Lapping Gets Cleaner
Many companies are replacing their traditional flat lapping operations
with a newer technology called flathoning – a process commonly known as clean lapping. Flathoning is a cleaner, faster process that meets or exceeds the precision requirements historically limited to flat lapping.
NO MORE BLACK MAGIC
Flat lapping typically involves a slurry of loose aluminum oxide, silicon carbide, or other abrasive grains flowed across a rotating lap plate in either a water-based, synthetic or oil-based vehicle. This creates an abrasive film between the plates and the work-piece that enables stock removal from a single side, or both sides simultaneously, of regular or irregular shapes, without distortion from clamping or heat. The loose abrasives leave a dirty residue that must be rinsed clean after lapping. Over the years, controlling this loose abrasive process often relied upon the black magic of experienced operators.
Flathoning dispels the black magic of yesterday. In fact, the majority of new machines entering the marketplace — particularly double-sided equipment — are flathoning units. Using bonded CBN or diamond particle in a fixed medium that replaces the loose abrasive process, flathoning achieves the same or greater precision with fixed abrasives than those accomplished through conventional flat lapping.
Consider a tungsten carbide insert application. These inserts are often ground first on a Blanchard grinder with special fixtures holding up to, as an example, 200 units. After grinding one side, the inserts are un-fixtured, turned over, re-fixtured and ground on the other side. Throughput averages between 200-300 parts an hour. And removing the typical 0.020- to 0.025 inches of stock from a tungsten carbide insert with a flat lapping machine usually requires two to three hours because the material is so hard.
But flathoning machines are unlike conventional fixed abrasive grinders used for sizing components. Clean lapping far exceeds the 0.0002- to 0.0003-inch tolerances of conventional grinders, and takes that 0.025-in of carbide stock off both sides simultaneously within 4 to 5 minutes. On a smaller machine, 100 to 150 inserts can be finished within 7 to 8 minutes, a rate of 700 to 1,000 parts per hour. Speed is a primary reason double-sided flathoning is replacing conventional grinding and flat lapping in numerous applications across many industries. One flathoning machine can often replace three to four grinders and their associated labor and overhead, or reduce high tolerance lapping cycles to just a few minutes. Stock removal rates are multiples of 10-20 faster than lapping, and certain tolerances being achieved now exceed those being lapped.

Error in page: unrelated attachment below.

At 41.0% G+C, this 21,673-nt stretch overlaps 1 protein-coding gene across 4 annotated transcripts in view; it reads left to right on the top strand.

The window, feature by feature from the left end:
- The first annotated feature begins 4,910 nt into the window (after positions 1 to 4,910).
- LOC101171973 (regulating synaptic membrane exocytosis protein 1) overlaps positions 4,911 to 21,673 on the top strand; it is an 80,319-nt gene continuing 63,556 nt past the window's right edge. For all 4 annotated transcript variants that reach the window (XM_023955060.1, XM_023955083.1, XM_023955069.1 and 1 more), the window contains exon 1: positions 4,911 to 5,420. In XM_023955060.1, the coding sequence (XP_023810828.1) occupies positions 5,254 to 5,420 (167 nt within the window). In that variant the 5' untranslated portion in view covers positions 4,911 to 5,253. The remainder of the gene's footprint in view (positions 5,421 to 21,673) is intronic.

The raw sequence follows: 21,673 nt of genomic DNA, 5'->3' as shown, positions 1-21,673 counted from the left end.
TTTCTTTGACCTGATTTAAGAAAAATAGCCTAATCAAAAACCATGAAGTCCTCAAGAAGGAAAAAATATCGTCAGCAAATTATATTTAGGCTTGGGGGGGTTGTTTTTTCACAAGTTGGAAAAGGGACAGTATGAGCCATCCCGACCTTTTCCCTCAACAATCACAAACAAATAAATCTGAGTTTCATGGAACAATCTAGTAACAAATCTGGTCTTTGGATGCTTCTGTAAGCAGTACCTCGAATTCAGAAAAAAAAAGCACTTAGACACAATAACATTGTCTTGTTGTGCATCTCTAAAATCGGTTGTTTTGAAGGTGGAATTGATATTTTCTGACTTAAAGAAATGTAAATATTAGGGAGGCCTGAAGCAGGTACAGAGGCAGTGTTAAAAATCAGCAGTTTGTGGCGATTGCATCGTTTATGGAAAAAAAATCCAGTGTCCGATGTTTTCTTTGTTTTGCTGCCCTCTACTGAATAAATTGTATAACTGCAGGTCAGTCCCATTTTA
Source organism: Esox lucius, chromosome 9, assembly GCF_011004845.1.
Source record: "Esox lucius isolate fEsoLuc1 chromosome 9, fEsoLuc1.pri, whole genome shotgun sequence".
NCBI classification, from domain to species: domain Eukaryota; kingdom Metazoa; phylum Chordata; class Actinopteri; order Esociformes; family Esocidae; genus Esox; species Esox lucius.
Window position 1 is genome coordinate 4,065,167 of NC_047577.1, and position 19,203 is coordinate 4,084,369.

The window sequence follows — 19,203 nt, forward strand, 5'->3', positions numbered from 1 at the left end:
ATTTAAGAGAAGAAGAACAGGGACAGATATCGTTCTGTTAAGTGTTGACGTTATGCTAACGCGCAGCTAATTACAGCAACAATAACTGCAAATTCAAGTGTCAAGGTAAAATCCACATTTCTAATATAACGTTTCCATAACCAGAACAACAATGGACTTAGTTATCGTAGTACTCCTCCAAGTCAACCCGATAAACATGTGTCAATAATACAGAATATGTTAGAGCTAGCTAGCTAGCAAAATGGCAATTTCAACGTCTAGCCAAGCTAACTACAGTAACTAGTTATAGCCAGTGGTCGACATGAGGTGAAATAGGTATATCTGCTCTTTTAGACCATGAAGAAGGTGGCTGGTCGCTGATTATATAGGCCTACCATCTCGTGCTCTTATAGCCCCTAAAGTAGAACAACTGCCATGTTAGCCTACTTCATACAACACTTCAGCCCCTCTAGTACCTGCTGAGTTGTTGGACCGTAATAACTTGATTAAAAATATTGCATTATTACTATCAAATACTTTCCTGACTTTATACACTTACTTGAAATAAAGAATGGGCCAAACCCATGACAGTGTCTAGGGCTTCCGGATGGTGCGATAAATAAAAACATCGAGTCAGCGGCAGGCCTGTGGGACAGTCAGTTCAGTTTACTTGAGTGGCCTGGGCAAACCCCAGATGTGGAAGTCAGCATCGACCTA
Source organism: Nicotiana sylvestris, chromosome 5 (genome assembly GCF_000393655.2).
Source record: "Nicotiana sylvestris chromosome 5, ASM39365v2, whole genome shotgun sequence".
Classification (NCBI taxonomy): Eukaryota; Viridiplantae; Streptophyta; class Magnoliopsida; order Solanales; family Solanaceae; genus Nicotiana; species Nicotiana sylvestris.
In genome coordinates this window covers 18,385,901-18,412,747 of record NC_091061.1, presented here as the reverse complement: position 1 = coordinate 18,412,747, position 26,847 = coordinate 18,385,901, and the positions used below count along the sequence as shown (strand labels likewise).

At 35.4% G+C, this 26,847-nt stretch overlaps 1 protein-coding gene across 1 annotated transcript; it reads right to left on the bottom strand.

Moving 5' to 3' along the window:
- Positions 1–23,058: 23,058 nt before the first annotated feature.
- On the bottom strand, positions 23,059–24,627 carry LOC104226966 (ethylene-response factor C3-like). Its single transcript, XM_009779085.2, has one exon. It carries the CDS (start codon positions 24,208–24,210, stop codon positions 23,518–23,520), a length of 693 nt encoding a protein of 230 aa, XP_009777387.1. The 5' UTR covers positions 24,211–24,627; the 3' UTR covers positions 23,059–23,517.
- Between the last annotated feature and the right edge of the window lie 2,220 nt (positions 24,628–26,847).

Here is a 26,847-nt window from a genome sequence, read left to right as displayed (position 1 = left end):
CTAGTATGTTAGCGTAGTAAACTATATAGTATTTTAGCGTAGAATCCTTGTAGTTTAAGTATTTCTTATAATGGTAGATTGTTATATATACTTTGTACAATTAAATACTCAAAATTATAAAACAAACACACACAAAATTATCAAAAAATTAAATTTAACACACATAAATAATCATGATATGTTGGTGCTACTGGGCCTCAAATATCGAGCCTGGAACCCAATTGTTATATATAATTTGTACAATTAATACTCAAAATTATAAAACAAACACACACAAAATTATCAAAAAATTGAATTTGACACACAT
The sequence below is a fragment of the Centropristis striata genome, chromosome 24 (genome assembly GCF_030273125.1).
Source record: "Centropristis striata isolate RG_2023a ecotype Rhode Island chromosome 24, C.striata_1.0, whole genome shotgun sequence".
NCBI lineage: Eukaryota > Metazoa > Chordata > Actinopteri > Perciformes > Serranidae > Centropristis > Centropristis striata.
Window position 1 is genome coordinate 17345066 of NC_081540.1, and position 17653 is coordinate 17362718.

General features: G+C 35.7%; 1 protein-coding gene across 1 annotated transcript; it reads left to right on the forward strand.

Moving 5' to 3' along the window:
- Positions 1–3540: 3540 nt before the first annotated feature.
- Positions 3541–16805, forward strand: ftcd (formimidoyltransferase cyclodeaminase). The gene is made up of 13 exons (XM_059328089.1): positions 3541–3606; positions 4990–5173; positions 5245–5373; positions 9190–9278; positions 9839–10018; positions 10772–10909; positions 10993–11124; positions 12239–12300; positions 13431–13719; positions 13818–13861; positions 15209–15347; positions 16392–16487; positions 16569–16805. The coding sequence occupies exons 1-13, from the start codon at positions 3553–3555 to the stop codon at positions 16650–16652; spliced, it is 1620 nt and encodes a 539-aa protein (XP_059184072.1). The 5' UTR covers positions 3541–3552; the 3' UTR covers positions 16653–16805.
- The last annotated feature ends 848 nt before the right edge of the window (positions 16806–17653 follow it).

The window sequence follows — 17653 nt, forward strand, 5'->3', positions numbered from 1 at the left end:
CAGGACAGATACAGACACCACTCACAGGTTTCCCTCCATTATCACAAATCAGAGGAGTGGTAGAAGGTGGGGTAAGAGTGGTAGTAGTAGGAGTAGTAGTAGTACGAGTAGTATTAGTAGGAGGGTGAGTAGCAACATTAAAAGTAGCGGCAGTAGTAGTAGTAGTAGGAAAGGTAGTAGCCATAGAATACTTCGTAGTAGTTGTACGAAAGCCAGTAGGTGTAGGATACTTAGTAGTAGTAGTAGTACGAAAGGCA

Flathoning can hold thickness variations within 0.6 µm (0.000024 inch) in a single batch, with overall batch-to-batch tolerances of ±1 µm (±0.000040 inch) on a 24-hour basis. That capability comes from using a fixed, bonded material (as opposed to a loose material) — with the added ability of removing stock faster. This opens opportunities for lights-out automation — depending upon the tolerance level being met. For example, if those tungsten carbide inserts hold 0.0002 inch as the lower tolerance limit, they are superb for running unattended. But running components found in computer disc drives that requires a 0.5- to 0.6-µm variation per load, ±1 µm before CpK — that’s too tight to run without some level of monitoring.